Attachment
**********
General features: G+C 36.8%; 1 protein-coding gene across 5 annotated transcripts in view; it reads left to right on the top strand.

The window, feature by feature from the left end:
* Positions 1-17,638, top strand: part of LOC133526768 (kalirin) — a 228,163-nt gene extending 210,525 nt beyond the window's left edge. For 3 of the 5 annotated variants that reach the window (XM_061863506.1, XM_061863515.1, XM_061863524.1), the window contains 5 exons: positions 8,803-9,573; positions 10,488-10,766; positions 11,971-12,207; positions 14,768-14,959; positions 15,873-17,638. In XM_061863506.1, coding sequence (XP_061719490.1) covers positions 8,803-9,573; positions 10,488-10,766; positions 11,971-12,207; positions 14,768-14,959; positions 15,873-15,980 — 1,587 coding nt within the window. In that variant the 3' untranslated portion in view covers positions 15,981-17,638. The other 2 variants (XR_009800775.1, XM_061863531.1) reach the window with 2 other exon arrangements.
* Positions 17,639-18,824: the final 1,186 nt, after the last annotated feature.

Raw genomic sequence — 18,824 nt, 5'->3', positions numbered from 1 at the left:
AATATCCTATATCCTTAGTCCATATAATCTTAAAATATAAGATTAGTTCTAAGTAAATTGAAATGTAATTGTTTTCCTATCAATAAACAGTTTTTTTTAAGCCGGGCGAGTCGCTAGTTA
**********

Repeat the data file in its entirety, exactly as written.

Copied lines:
General features: G+C 36.8%; 1 protein-coding gene across 5 annotated transcripts in view; it reads left to right on the top strand.

The window, feature by feature from the left end:
* Positions 1-17,638, top strand: part of LOC133526768 (kalirin) — a 228,163-nt gene extending 210,525 nt beyond the window's left edge. For 3 of the 5 annotated variants that reach the window (XM_061863506.1, XM_061863515.1, XM_061863524.1), the window contains 5 exons: positions 8,803-9,573; positions 10,488-10,766; positions 11,971-12,207; positions 14,768-14,959; positions 15,873-17,638. In XM_061863506.1, coding sequence (XP_061719490.1) covers positions 8,803-9,573; positions 10,488-10,766; positions 11,971-12,207; positions 14,768-14,959; positions 15,873-15,980 — 1,587 coding nt within the window. In that variant the 3' untranslated portion in view covers positions 15,981-17,638. The other 2 variants (XR_009800775.1, XM_061863531.1) reach the window with 2 other exon arrangements.
* Positions 17,639-18,824: the final 1,186 nt, after the last annotated feature.

Raw genomic sequence — 18,824 nt, 5'->3', positions numbered from 1 at the left:
AATATCCTATATCCTTAGTCCATATAATCTTAAAATATAAGATTAGTTCTAAGTAAATTGAAATGTAATTGTTTTCCTATCAATAAACAGTTTTTTTTAAGCCGGGCGAGTCGCTAGTTA